Conceived in 1946, the Eames Pipe Stand was a small household accessory designed for the sole purpose of housing up to four period-popular tobacco pipes.
The post war years became something of a period of invention, of trying out new ideas and designs using the plyform technology that Charles Eames had developed so well with the Evans Plywood Company. It would of course mark the design and release of some of the most famous Eames furniture designs including the DCM, LCW chairs and DTM, CTW tables.
The reality is that the pipe stand is most likely an afterthought, a neat idea that came about as a means of using up material. It is widely believed that the pipe stand was invented to use up spare sections of plywood that had been originally intended to be used as Radio Enclosures.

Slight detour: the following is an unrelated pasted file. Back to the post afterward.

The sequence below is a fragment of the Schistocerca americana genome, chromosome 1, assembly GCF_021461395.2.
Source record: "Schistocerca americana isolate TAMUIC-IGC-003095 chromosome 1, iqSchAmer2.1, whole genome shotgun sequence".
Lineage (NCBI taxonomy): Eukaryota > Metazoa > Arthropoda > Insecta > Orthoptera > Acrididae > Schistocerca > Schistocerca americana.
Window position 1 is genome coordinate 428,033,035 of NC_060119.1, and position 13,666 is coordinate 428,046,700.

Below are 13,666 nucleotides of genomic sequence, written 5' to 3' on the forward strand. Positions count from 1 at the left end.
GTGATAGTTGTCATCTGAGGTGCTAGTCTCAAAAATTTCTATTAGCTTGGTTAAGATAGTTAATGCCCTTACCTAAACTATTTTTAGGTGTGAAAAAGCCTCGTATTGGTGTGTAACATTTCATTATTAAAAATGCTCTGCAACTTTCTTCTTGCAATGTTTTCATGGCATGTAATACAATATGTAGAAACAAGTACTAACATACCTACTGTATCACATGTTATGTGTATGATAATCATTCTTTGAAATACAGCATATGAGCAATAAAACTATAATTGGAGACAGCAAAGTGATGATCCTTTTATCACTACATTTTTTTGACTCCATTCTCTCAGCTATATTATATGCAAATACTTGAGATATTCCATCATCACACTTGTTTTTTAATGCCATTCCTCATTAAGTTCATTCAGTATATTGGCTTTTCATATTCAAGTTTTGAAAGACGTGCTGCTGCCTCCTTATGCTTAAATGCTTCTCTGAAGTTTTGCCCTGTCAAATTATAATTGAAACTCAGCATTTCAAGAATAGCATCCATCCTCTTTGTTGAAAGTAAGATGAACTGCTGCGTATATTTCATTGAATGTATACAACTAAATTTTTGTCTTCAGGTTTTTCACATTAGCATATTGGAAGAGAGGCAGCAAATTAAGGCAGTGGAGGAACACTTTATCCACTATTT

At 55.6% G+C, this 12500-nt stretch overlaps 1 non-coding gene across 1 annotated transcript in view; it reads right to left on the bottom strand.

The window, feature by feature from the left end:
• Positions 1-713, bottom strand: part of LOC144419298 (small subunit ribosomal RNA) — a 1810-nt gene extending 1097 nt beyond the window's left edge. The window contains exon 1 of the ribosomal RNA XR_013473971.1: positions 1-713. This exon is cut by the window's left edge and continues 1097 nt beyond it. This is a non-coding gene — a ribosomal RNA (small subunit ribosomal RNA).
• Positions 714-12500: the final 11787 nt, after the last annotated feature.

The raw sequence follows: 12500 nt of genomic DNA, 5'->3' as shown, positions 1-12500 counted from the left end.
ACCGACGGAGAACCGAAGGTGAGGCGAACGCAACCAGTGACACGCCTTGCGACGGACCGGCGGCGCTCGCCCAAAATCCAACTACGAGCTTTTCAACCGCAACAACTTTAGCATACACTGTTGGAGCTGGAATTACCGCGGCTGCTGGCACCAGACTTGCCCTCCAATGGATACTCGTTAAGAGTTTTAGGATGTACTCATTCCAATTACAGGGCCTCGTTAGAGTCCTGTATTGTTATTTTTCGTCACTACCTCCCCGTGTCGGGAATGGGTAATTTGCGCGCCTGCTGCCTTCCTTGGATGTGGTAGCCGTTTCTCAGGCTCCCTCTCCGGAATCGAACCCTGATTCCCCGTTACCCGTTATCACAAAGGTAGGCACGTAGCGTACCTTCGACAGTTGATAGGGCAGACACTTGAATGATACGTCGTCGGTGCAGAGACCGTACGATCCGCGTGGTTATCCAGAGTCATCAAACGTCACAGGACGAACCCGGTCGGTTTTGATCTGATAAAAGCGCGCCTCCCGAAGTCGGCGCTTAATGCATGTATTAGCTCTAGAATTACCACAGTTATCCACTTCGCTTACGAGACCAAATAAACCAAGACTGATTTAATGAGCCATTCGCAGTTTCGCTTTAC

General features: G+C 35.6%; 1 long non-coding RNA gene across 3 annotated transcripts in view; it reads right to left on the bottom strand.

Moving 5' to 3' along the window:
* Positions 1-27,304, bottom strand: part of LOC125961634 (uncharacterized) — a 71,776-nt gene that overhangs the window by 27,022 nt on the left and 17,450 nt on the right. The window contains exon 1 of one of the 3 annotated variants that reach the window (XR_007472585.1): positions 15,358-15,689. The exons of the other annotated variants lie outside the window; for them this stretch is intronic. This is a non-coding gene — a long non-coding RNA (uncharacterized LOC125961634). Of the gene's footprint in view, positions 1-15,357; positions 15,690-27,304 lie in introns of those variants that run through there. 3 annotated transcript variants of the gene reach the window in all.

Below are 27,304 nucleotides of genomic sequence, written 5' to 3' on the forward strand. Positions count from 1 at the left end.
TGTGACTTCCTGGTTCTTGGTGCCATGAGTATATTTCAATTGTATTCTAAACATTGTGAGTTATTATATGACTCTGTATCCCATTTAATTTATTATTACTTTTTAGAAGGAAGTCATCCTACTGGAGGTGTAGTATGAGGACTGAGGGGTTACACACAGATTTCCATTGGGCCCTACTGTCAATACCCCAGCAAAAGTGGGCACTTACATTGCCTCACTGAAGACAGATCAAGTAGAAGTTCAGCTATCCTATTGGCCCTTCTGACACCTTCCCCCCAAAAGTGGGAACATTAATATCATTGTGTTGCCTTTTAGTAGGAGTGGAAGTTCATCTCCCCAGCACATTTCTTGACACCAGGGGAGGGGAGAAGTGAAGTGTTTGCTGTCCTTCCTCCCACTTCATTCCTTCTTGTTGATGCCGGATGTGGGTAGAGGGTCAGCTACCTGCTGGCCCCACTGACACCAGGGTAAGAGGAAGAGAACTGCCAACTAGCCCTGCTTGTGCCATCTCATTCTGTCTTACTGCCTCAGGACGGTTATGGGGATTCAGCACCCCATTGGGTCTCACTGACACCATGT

A group of accessories were put together, including a waste basket and tray as well as the pipe stand. They were intended to be used as showroom examples of what could be manufactured using the new plywood technologies. Handfuls of the Pipe stand were sold to the marketplace and do, from time to time, show up in the secondary market. The waste baskets and trays are not believed to be in circulation.
But why a Pipe Stand? We can perhaps see a light-hearted direct influence from Charles Eames within this design. Charles was famously photographed on many occasions smoking or holding a tobacco pipe from his lips and this quirky design is likely an improvisation on that interest.
|Height||4.75 "||12.06 cm|
|Veneer||Top level veneers made from Birch|
|Core||The core sections of plywformed designs was made from Birch wood|
This angle shows where the three veneer parts come together to create a triangular core.